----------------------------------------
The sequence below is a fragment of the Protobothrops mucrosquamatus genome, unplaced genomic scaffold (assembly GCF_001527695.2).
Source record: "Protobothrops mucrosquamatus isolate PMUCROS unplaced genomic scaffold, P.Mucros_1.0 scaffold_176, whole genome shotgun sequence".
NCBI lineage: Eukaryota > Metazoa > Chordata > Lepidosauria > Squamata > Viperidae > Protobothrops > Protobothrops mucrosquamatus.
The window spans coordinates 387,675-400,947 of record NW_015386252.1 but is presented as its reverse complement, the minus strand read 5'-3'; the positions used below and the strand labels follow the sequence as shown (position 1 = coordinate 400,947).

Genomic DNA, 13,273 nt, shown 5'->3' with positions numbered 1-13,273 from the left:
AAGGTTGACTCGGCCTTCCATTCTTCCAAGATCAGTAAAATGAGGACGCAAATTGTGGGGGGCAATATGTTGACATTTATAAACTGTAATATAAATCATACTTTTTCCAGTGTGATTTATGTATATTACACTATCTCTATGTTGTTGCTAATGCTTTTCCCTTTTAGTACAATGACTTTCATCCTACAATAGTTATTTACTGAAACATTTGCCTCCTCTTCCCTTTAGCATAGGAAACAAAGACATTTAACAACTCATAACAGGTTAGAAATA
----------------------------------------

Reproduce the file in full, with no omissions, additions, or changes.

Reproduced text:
The sequence below is a fragment of the Protobothrops mucrosquamatus genome, unplaced genomic scaffold (assembly GCF_001527695.2).
Source record: "Protobothrops mucrosquamatus isolate PMUCROS unplaced genomic scaffold, P.Mucros_1.0 scaffold_176, whole genome shotgun sequence".
NCBI lineage: Eukaryota > Metazoa > Chordata > Lepidosauria > Squamata > Viperidae > Protobothrops > Protobothrops mucrosquamatus.
The window spans coordinates 387,675-400,947 of record NW_015386252.1 but is presented as its reverse complement, the minus strand read 5'-3'; the positions used below and the strand labels follow the sequence as shown (position 1 = coordinate 400,947).

Genomic DNA, 13,273 nt, shown 5'->3' with positions numbered 1-13,273 from the left:
AAGGTTGACTCGGCCTTCCATTCTTCCAAGATCAGTAAAATGAGGACGCAAATTGTGGGGGGCAATATGTTGACATTTATAAACTGTAATATAAATCATACTTTTTCCAGTGTGATTTATGTATATTACACTATCTCTATGTTGTTGCTAATGCTTTTCCCTTTTAGTACAATGACTTTCATCCTACAATAGTTATTTACTGAAACATTTGCCTCCTCTTCCCTTTAGCATAGGAAACAAAGACATTTAACAACTCATAACAGGTTAGAAATA